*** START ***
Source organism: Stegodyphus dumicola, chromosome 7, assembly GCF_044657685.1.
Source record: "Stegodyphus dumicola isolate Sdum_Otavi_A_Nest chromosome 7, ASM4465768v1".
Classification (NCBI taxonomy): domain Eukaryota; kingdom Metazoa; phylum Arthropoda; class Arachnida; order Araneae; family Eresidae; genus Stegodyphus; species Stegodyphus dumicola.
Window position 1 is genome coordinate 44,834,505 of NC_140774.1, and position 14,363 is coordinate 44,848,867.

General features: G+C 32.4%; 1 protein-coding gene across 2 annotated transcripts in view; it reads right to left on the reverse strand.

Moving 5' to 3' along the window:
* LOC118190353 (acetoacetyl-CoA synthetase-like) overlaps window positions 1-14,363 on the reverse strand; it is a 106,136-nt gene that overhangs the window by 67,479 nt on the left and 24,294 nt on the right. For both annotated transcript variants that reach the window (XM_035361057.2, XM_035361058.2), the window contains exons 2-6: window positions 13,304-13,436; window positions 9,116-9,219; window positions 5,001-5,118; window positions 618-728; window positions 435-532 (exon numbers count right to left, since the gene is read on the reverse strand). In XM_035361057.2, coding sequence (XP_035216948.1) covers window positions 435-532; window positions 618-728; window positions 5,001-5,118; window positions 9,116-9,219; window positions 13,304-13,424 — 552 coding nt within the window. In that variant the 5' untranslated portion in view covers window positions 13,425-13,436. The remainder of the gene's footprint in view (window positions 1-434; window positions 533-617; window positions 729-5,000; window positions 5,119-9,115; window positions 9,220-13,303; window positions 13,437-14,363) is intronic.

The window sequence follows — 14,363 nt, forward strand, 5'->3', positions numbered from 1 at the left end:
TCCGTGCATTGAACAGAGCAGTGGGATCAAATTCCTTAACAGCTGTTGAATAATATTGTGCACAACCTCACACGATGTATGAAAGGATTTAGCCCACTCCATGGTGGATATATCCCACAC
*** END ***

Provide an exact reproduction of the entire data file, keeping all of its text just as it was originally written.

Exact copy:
Source organism: Stegodyphus dumicola, chromosome 7, assembly GCF_044657685.1.
Source record: "Stegodyphus dumicola isolate Sdum_Otavi_A_Nest chromosome 7, ASM4465768v1".
Classification (NCBI taxonomy): domain Eukaryota; kingdom Metazoa; phylum Arthropoda; class Arachnida; order Araneae; family Eresidae; genus Stegodyphus; species Stegodyphus dumicola.
Window position 1 is genome coordinate 44,834,505 of NC_140774.1, and position 14,363 is coordinate 44,848,867.

General features: G+C 32.4%; 1 protein-coding gene across 2 annotated transcripts in view; it reads right to left on the reverse strand.

Moving 5' to 3' along the window:
* LOC118190353 (acetoacetyl-CoA synthetase-like) overlaps window positions 1-14,363 on the reverse strand; it is a 106,136-nt gene that overhangs the window by 67,479 nt on the left and 24,294 nt on the right. For both annotated transcript variants that reach the window (XM_035361057.2, XM_035361058.2), the window contains exons 2-6: window positions 13,304-13,436; window positions 9,116-9,219; window positions 5,001-5,118; window positions 618-728; window positions 435-532 (exon numbers count right to left, since the gene is read on the reverse strand). In XM_035361057.2, coding sequence (XP_035216948.1) covers window positions 435-532; window positions 618-728; window positions 5,001-5,118; window positions 9,116-9,219; window positions 13,304-13,424 — 552 coding nt within the window. In that variant the 5' untranslated portion in view covers window positions 13,425-13,436. The remainder of the gene's footprint in view (window positions 1-434; window positions 533-617; window positions 729-5,000; window positions 5,119-9,115; window positions 9,220-13,303; window positions 13,437-14,363) is intronic.

The window sequence follows — 14,363 nt, forward strand, 5'->3', positions numbered from 1 at the left end:
TCCGTGCATTGAACAGAGCAGTGGGATCAAATTCCTTAACAGCTGTTGAATAATATTGTGCACAACCTCACACGATGTATGAAAGGATTTAGCCCACTCCATGGTGGATATATCCCACAC